The third week of October saw the northeastern state of Tripura rocked by violence. Muslim homes, shops and mosques were attacked as the Vishwa Hindu Parishad, a prominent Hindutva organisation, a part of the larger Sangh Parivar umbrella, led violent marches.
These marches in turn were organised in response to anti-Hindu violence in Bangladesh. The week starting October 13 saw Durga puja pandals across Bangladesh under attack. Notably, the epicentre of this violence was in the Comilla district of Bangladesh – which immediately neighbours Tripura and has been a significant source of post-Partition migration into the northeastern state.
These incidents showed a troubling tendency for majoritarian forces in both India and Bangladesh to benefit from each other’s actions in order to cynically use atrocities on a minority in one country to try and justify anti-minority repression in the other.
The Bangladesh card
While communal violence has been linked across South Asia earlier, especially in the aftermath of Partition, the genesis of this current India-Bangladesh dynamic traces itself to how Bangladesh has became a major talking point in Indian politics starting from 2013-’14.
Two significant things happened at the time. In 2013, the Supreme Court started the process of updating Assam’s National Register of Citizens, which meant that Assamese residents had to prove that they were not Bangladeshi migrants. To do so, they often had to produce official documents that went back decades.
Ethnic mobilisation has long been a mainstay of Assamese politics, with “Bangladeshi” often being a dog whistle for the state’s Bengali-speaking population. But now this kind of politics acquired national prominence, as the Assam National Register of Citizens dominated the news across India for the next few years.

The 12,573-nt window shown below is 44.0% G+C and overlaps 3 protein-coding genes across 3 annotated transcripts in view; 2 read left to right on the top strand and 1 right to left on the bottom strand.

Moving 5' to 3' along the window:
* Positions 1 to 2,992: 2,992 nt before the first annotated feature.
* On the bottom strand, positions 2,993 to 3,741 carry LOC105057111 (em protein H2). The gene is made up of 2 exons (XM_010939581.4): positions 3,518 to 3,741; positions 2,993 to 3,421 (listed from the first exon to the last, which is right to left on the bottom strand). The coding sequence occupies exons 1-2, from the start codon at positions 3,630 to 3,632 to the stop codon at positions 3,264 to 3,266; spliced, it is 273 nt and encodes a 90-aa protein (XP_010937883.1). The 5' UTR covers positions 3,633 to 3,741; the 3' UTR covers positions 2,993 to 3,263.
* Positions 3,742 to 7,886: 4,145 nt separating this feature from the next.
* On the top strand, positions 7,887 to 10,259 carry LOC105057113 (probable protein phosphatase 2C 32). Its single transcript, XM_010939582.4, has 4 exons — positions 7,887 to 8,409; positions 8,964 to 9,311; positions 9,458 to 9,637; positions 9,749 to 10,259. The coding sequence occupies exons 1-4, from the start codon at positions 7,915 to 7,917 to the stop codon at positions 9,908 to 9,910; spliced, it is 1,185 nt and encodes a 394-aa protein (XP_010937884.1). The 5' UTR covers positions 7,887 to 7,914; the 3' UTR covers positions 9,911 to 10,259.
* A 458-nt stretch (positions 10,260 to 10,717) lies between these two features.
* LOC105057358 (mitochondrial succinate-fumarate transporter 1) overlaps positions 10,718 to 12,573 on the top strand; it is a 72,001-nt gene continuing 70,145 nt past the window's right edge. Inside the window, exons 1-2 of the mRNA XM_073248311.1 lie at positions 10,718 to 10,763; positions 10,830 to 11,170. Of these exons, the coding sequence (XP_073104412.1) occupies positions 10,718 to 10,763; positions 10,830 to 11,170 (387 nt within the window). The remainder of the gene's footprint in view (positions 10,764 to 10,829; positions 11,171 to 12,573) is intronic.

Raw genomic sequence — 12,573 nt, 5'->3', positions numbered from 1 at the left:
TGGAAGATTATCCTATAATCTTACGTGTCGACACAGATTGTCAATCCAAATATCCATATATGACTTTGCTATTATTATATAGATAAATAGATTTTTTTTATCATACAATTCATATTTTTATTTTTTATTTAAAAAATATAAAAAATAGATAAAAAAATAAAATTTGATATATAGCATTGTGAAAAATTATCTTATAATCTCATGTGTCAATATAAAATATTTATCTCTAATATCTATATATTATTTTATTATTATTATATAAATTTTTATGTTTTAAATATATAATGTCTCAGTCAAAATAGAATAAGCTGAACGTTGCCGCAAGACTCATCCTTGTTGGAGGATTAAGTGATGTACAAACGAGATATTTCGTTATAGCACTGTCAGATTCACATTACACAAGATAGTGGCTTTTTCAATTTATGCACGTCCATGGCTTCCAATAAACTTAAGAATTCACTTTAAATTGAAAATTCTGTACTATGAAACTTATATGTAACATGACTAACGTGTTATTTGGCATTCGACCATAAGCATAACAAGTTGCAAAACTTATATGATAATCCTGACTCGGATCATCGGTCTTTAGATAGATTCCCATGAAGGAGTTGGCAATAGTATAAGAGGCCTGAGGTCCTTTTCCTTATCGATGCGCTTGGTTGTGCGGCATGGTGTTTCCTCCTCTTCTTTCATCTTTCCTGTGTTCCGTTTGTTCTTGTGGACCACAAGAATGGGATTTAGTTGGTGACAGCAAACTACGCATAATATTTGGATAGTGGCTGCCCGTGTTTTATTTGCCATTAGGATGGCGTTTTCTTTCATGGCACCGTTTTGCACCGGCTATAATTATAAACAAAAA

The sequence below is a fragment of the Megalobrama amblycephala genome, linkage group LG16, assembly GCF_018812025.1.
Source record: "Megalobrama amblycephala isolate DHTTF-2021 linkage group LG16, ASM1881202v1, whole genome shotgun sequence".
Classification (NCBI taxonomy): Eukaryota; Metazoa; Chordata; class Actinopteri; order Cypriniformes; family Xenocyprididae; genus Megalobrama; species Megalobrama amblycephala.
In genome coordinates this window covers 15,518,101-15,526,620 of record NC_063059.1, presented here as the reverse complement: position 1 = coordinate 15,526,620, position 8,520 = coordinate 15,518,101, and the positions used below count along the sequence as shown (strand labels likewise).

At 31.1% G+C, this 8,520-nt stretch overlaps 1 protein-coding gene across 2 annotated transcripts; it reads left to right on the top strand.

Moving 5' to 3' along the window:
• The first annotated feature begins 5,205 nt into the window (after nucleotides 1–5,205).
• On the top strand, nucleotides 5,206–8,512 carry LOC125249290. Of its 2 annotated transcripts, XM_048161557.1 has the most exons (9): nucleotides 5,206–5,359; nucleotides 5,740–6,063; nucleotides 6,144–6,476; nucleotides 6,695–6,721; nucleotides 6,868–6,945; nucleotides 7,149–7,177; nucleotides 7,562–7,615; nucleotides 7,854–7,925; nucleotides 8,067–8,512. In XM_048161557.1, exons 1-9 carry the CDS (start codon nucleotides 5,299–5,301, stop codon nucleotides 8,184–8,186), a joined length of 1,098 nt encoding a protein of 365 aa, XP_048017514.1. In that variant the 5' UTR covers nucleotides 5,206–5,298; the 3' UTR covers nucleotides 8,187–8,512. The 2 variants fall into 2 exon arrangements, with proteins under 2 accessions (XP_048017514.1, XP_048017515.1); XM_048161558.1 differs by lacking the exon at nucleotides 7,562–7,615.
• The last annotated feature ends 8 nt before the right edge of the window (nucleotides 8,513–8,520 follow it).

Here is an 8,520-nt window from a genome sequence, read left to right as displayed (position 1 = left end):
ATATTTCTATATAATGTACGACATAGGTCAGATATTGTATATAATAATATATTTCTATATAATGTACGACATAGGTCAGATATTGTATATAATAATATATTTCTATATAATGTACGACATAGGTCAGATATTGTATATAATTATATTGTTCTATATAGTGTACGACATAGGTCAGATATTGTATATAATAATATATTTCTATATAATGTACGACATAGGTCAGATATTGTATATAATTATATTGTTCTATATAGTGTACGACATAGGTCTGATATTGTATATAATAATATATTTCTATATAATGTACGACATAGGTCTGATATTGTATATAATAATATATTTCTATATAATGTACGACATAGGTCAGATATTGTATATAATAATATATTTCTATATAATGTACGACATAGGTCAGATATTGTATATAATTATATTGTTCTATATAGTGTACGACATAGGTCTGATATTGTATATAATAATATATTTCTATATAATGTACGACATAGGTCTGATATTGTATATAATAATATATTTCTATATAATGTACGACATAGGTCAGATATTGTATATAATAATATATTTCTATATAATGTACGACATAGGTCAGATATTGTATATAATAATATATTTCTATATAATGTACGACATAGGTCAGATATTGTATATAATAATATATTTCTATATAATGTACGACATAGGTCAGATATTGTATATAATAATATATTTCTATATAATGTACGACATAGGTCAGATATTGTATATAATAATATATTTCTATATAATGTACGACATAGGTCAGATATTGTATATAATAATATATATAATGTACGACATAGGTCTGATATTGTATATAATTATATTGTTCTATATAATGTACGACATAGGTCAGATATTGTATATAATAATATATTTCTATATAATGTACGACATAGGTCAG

The very next year, as the Bharatiya Janata Party started its 2014 Lok Sabha campaign, the saffron party pushed hard to woo Hindu Bangladeshi migrants in an attempt to get a foot in the door in West Bengal. In May, 2014, for example, Narendra Modi addressed a rally in Bengal at which he said that only Bangladeshis who worship Durga would be welcome in India.
The BJP soon put this into practice after it won the elections, with the Modi government deciding to allow non-Muslim migrants from Bangladesh, Pakistan and Afghanistan to stay on in India under long-term visas even if they had crossed the border illegally.
This politics reached its apogee during the 2019 Lok Sabha election campaign, as the BJP linked a new proposed law called the Citizenship Amendment Act with a nationwide National Register of Citizens. While the Citizenship Amendment Act was originally a law meant to allow non-Muslims who had crossed over illegally from Bangladesh, Pakistan and Afghanistan to gain Indian citizenship, by linking it to the National Register of Citizens, the BJP used it to threaten the citizenship of Indian Muslims. It was a classic example of how the fraught communal situation in Bangladesh was weaponised to target minorities in India.
The secular Awami
The situation in Bangladesh is, at first glance, different from India, with a nominally secular party, the Awami League in power. The recent anti-Hindu riots, for example, resulted in strict action by the Bangladesh police. Officers even opened fire on mobs (more people were killed in police fire than by rioting mobs).